Kim is a very watchable young actor, and recently received the 2021 “Critics’ Choice Award” for “Best Young Actor/Actress.” But other performances in the film are outstanding as well, with Yeun as Jacob Yi nominated for the Best Actor Oscar, and Youn as Grandma nominated for Best Supporting Actress. Director Lee Isaac Chung is also nominated, both for directing and for Best Original Screenplay. The story is apparently semi-autobiographical, which accounts for the very vivid details that seem to come straight out of real life. Chung was a young boy on an Arkansas farm himself, and thus it’s no surprise that much of the movie seems to be seen from David’s perspective.
Interesting that you mention the success of last year’s Parasite, Jones. Without the prior example of that film, it’s hard to imagine this movie actually being made in America with mostly Korean dialogue—or at least getting as much recognition as it has. But it’s an extremely timely film, in terms of its focus on immigrants, and in view of the alarming current issues of violence against Asian Americans. What do you think about that, Jones?
She Said: I agree that it’s a timely movie and gives a deep look into the struggles of those who believe and want to participate in the “American dream,” and that those people may not only be Caucasian from Europe. I think the film succeeds because it isn’t didactic; the Yis are hardworking, and focused on their children, but they are also imperfect. As I said while we watched the movie, Monica is a “tough crowd” in her judgment of her husband’s behavior, and his machinations with the family’s water supply to keep the crops growing aren’t exactly honest. But they are so relatable! The little boy and the grandmother are examples of what the film does well: They’re both so watchable because they are appealing and surprising, as all humans can be when you zoom in.
I give this movie four Hitchcocks; it’s a masterclass in being good at what it’s good for… and more!
He Said: I’m gonna have to go along with your four Hitchcocks in this case. I really didn’t expect to like this film as much as I did, but it’s so real, and the performances so spot on, that it’s hard to see any serious flaws in it. You just get caught up in the characters’ lives, and your emotions go up and down with what happens to them. There’s one memorable scene when the parents are arguing and the worried children make paper airplanes to toss with the message “Don’t Fight!” that just kind of sticks with you long after the movie ends. Unless you just have an aversion to all movies like this—relatively quiet movies about real life issues, or about rural areas, or largely in a foreign language—you can’t help but like this film.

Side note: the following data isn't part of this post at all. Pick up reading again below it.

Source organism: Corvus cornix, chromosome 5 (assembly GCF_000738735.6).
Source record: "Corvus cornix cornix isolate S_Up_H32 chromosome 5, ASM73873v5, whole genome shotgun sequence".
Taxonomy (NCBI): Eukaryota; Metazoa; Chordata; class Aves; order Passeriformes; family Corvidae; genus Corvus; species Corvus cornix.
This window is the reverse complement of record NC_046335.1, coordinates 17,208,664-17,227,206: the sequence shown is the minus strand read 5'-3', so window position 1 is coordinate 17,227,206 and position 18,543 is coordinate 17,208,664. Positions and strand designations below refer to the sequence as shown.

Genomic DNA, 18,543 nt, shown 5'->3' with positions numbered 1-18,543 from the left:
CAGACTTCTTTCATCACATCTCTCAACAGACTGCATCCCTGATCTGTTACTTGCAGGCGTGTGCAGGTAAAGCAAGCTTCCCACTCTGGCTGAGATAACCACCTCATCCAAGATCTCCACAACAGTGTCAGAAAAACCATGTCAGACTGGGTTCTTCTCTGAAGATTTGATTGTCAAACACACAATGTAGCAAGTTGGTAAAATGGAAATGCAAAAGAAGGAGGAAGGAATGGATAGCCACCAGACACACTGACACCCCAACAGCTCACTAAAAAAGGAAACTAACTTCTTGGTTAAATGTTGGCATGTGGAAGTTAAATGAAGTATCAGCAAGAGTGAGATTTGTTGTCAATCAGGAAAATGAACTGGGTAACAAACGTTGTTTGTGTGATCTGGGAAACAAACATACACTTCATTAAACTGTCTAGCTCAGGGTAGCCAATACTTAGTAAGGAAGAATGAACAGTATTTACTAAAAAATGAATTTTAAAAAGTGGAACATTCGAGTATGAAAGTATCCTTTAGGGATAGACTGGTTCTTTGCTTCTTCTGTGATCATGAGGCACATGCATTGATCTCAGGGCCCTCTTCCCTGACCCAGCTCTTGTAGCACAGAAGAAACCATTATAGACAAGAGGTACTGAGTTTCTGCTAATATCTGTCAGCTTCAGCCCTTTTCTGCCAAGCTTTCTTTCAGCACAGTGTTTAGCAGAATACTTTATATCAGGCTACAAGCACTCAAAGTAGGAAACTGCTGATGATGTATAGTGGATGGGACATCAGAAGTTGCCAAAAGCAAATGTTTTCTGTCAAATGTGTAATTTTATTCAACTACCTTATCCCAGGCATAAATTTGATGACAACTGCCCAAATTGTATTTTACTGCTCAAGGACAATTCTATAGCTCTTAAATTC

This week’s We Watched It and You Might Want To
He Said: Inspector Morse
Hot Take: If you’re looking for a great classic series to stream (and let’s face it, who isn’t these days?), you might want to take a look at this British crime drama (available on BritBox) that aired for seven seasons and five “special” episodes (33 total 100-minute episodes) stretching from 1987 to 2000. Based on a series of books by Colin Dexter, and set in Oxford, with the stately university buildings as background, this is a highly entertaining series. It won three BAFTA Awards for Best Drama Series, and John Thaw as Chief Inspector Morse won three BAFTAs for Best Actor. Morse, who loves classical music and a pint in a pub, solves the most difficult crimes with the help of his sometimes plodding sidekick, Sergeant Lewis (Kevin Whately), who bears Morse’s irascible personality like a saint. And if you like this series, there are two long-lived spinoffs—the sequel Inspector Lewis and the prequel Endeavor—for you to continue with!
To the Great Deep, the sixth and final novel in my Merlin Mysteries series, is now available from the publisher, Encircle Publishing, at http://encirclepub.com/product/to-the-great-deep/
You can also order from Amazon (a Kindle edition is available) at https://www.amazon.com/Jay-Ruud/e/B001JS9L1Q?ref=sr_ntt_srch_lnk_1&qid=1594229242&sr=8-1
Here’s what the book is about:
When Sir Agravain leads a dozen knights to arrest Lancelot in the queen’s chamber, he kills them all in his own defense-all except the villainous Mordred, who pushes the king to make war on the escaped Lancelot, and to burn the queen for treason. On the morning of the queen’s execution, Lancelot leads an army of his supporters to scatter King Arthur’s knights and rescue Guinevere from the flames, leaving several of Arthur’s knights dead in their wake, including Sir Gawain’s favorite brother Gareth. Gawain, chief of what is left of the Round Table knights, insists that the king besiege Lancelot and Guinevere at the castle of Joyous Gard, goading Lancelot to come and fight him in single combat.
However, Merlin, examining the bodies on the battlefield, realizes that Gareth and three other knights were killed not by Lancelot’s mounted army but by someone on the ground who attacked them from behind during the melee. Once again it is up to Merlin and Gildas to find the real killer of Sir Gareth before Arthur’s reign is brought down completely by the warring knights, and by the machinations of Mordred, who has been left behind to rule in the king’s stead.